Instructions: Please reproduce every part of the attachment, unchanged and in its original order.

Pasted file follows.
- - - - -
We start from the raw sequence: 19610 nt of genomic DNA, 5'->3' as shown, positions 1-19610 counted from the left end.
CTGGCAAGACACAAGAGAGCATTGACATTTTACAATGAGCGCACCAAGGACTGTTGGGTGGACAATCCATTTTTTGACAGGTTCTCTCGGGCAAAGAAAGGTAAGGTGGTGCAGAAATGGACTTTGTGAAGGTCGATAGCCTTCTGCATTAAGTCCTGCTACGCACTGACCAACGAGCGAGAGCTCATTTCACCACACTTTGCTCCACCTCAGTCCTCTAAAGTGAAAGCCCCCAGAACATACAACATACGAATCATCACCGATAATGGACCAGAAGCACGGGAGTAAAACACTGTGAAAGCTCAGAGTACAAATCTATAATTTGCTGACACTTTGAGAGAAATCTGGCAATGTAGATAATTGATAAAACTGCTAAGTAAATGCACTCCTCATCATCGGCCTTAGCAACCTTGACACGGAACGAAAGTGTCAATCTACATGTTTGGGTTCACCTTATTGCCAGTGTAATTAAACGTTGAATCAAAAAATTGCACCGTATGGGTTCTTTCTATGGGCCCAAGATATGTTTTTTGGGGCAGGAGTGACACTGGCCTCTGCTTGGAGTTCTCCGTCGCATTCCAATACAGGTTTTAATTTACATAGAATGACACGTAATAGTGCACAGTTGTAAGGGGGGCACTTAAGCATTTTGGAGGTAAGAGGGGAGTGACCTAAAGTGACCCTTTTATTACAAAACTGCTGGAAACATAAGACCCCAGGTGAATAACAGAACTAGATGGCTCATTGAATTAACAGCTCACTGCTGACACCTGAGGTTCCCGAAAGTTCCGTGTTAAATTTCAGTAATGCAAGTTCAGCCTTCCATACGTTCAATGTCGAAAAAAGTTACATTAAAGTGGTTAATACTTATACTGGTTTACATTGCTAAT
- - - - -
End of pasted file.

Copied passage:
We start from the raw sequence: 19610 nt of genomic DNA, 5'->3' as shown, positions 1-19610 counted from the left end.
CTGGCAAGACACAAGAGAGCATTGACATTTTACAATGAGCGCACCAAGGACTGTTGGGTGGACAATCCATTTTTTGACAGGTTCTCTCGGGCAAAGAAAGGTAAGGTGGTGCAGAAATGGACTTTGTGAAGGTCGATAGCCTTCTGCATTAAGTCCTGCTACGCACTGACCAACGAGCGAGAGCTCATTTCACCACACTTTGCTCCACCTCAGTCCTCTAAAGTGAAAGCCCCCAGAACATACAACATACGAATCATCACCGATAATGGACCAGAAGCACGGGAGTAAAACACTGTGAAAGCTCAGAGTACAAATCTATAATTTGCTGACACTTTGAGAGAAATCTGGCAATGTAGATAATTGATAAAACTGCTAAGTAAATGCACTCCTCATCATCGGCCTTAGCAACCTTGACACGGAACGAAAGTGTCAATCTACATGTTTGGGTTCACCTTATTGCCAGTGTAATTAAACGTTGAATCAAAAAATTGCACCGTATGGGTTCTTTCTATGGGCCCAAGATATGTTTTTTGGGGCAGGAGTGACACTGGCCTCTGCTTGGAGTTCTCCGTCGCATTCCAATACAGGTTTTAATTTACATAGAATGACACGTAATAGTGCACAGTTGTAAGGGGGGCACTTAAGCATTTTGGAGGTAAGAGGGGAGTGACCTAAAGTGACCCTTTTATTACAAAACTGCTGGAAACATAAGACCCCAGGTGAATAACAGAACTAGATGGCTCATTGAATTAACAGCTCACTGCTGACACCTGAGGTTCCCGAAAGTTCCGTGTTAAATTTCAGTAATGCAAGTTCAGCCTTCCATACGTTCAATGTCGAAAAAAGTTACATTAAAGTGGTTAATACTTATACTGGTTTACATTGCTAAT